C3-C4: The retrolisthesis of C3 on C4 with congenital cervical stenosis causes moderate spinal canal narrowing, with complete effacement of the ventral and dorsal aspect of the the thecal sac and mild flattening the ventral cord without underlying cord signal abnormality. Asymmetric left greater than right uncovertebral arthopathy and facet joint hypertrophy cause moderate left and mild right neuroforaminal encroachment on the exiting C4 nerve roots.

    C4-C5: Degenerative spondylotic change with symmetrical bulging disc and concomitant congenital cervical stenosis causes moderate spinal canal narrowing. Asymmetric right greater than left uncovertebral arthopathy of facet joint hypertrophy cause severe right and mild left neural foraminal encroachement on the exiting C5 nerve roots.

    C5-C6: Degenerative spondylotic change with symmetrical bulging disc and concomitant congenital cervical stenosis causes moderate spinal canal narrowing. Left greater than right uncovertebral arthopathy and facet joint hypertrophy cause severe left and moderate right neuroforaminal encroachment on the exiting C6 nerve roots.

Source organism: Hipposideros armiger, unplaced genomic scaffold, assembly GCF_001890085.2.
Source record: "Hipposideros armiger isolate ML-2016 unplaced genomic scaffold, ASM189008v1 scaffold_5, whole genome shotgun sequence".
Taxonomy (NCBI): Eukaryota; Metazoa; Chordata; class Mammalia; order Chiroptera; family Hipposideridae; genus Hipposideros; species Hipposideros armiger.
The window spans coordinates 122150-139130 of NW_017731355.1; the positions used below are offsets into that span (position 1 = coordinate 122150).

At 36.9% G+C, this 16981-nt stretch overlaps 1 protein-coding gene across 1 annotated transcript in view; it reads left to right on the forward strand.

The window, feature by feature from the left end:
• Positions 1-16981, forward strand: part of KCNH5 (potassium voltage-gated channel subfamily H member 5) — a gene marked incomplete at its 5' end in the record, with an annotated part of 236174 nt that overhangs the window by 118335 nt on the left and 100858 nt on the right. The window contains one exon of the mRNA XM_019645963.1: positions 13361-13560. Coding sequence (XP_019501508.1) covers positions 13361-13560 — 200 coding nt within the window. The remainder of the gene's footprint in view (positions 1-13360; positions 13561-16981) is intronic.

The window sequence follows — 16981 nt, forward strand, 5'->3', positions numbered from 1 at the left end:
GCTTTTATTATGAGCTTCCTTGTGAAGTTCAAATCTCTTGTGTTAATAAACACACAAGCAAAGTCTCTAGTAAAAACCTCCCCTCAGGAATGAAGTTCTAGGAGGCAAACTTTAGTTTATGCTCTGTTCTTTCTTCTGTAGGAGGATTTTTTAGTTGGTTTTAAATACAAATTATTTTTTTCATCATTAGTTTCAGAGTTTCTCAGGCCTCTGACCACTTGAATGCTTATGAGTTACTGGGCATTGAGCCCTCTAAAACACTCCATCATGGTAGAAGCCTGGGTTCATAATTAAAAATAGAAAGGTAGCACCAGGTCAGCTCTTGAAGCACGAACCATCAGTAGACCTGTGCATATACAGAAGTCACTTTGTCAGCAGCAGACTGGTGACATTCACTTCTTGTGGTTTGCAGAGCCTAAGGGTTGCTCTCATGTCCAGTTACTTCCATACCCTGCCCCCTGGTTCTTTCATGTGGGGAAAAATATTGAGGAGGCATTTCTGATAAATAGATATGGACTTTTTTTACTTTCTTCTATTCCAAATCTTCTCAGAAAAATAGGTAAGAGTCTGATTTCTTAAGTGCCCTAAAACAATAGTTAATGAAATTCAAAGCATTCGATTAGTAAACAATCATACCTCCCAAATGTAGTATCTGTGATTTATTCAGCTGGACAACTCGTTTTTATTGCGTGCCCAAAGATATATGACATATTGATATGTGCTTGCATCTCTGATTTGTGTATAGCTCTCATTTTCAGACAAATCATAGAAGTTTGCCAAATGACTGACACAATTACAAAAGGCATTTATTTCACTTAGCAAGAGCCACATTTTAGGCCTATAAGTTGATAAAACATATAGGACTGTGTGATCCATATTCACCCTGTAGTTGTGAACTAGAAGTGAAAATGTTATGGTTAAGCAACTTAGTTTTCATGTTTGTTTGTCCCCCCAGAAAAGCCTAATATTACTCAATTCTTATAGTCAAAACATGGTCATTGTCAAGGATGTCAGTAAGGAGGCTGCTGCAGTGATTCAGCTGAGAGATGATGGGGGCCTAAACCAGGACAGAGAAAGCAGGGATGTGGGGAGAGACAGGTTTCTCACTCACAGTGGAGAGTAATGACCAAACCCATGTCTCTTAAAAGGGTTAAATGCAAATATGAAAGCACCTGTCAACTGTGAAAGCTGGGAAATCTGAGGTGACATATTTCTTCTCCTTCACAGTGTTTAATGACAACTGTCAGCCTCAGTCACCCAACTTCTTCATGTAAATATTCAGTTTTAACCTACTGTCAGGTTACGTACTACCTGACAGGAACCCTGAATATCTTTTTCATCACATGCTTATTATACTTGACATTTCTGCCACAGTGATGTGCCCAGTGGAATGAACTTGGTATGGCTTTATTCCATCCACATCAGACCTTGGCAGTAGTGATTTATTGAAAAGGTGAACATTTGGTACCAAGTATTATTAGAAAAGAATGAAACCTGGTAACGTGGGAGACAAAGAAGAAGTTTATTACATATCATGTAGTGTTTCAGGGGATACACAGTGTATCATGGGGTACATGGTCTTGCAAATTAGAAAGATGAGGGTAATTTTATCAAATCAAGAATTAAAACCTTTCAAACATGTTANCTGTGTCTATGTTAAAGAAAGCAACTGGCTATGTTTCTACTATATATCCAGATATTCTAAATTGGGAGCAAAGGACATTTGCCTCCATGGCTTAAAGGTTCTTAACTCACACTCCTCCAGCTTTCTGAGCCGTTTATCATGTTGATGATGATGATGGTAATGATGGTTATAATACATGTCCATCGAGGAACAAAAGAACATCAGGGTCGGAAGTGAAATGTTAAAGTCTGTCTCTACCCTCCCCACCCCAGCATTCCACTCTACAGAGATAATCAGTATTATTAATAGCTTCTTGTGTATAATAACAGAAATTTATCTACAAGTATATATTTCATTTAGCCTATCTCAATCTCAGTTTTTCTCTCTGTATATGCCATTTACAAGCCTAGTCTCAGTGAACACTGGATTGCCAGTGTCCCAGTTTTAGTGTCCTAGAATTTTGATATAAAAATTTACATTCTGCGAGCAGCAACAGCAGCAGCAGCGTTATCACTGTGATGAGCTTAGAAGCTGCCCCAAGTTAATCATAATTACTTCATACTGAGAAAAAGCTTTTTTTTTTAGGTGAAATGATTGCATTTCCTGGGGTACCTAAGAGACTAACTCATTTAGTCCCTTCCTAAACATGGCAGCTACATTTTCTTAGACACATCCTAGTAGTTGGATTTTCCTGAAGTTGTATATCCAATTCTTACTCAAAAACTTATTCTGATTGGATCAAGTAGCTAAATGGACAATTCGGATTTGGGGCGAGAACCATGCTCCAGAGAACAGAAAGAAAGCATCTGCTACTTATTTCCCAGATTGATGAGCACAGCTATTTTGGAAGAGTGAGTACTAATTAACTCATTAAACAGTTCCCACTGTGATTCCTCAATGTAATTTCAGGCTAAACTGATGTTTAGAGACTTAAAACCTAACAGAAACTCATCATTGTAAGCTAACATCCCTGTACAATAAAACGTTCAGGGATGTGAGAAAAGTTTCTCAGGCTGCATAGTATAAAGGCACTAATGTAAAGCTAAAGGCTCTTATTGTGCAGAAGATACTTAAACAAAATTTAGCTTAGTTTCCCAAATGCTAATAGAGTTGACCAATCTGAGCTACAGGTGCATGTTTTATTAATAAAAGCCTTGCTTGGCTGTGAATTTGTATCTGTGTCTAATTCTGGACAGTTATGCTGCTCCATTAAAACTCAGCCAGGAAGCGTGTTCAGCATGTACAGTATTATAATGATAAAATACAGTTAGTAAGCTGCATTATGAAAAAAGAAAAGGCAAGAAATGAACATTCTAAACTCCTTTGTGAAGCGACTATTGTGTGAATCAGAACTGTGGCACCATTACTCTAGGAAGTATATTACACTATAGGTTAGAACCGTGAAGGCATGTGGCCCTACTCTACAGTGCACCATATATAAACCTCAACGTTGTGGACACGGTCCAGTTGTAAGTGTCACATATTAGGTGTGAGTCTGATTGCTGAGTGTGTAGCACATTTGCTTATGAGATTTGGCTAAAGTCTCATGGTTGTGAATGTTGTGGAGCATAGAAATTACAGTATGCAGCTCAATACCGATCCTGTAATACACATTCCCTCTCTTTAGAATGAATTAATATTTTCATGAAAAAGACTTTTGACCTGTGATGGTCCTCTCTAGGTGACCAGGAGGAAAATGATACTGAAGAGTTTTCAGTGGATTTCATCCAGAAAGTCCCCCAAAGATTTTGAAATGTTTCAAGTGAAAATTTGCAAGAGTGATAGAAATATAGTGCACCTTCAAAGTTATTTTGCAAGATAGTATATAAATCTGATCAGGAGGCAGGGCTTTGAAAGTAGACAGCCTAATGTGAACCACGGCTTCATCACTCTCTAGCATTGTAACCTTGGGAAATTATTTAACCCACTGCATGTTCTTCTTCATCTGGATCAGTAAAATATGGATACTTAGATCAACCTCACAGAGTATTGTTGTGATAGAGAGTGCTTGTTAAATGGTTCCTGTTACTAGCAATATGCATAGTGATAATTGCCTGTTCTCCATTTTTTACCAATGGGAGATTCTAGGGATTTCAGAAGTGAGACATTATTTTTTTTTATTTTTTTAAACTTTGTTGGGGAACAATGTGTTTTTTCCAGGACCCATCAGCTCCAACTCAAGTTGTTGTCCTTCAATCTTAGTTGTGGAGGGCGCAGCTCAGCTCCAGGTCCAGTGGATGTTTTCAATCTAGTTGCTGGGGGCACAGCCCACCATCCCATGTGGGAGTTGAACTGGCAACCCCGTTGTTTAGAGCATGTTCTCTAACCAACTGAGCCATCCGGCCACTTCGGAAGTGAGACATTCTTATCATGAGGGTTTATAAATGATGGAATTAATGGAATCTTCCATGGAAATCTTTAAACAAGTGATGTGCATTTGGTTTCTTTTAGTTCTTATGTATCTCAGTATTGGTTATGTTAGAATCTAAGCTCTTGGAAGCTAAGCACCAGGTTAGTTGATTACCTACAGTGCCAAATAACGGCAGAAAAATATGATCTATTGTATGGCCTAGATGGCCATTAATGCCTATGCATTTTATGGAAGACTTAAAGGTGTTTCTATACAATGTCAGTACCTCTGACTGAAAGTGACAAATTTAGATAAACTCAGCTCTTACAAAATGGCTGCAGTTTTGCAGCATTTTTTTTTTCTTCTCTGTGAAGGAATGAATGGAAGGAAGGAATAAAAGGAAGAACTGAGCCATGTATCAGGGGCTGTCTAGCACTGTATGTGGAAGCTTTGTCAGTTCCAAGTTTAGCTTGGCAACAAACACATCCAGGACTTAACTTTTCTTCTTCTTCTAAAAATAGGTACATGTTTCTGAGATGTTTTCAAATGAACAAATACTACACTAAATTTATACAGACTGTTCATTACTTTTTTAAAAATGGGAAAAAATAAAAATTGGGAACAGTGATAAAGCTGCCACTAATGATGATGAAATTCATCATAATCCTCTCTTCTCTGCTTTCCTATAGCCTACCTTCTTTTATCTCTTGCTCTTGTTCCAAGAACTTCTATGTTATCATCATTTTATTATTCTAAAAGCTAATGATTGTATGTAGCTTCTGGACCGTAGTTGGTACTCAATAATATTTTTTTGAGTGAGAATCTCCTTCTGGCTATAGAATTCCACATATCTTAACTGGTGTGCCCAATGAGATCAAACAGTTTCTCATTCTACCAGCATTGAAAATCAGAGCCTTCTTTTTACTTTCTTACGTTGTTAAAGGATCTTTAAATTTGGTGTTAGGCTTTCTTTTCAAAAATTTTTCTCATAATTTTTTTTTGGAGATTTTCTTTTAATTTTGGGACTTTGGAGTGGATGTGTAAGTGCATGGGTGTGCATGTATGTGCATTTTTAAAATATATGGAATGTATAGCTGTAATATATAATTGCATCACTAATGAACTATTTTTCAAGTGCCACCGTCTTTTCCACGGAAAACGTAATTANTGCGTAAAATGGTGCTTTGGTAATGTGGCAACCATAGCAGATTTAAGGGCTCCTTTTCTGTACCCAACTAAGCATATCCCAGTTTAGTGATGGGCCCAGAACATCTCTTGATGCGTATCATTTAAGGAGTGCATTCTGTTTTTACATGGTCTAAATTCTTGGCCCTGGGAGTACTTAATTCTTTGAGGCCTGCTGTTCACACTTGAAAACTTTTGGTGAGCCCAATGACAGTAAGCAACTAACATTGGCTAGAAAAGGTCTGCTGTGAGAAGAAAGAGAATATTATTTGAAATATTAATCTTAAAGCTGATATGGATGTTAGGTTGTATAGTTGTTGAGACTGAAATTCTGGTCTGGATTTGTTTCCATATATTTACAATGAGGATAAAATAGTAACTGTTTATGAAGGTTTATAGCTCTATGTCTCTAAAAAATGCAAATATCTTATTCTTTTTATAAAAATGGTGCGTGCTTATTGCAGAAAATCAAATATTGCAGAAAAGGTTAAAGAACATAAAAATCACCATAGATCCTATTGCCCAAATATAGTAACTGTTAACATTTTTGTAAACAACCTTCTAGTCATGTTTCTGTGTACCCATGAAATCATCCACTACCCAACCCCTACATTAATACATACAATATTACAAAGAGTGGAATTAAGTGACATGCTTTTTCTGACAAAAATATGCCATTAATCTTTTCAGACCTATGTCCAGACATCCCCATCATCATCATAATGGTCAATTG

C6-C7: Mild disc space narrowing is symmetrical bulging disc causes mild spinal canal narrowing. Asymmetric right-sided uncovertebral arthopathy causes mild right-sided neural foraminal encroachment.

    C7-T1: Negative

     
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    Old 10-13-2011, 01:42 PM   #2
    WebDozer
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    Re: Just got MRI results--input please

    It never ceases to amaze me how many docs will dismiss you if you're able to get into their office under your own power. Whatever happened to preventive medicine?

    OK, let me, for starters, quote the report re your various levels and comment on each one...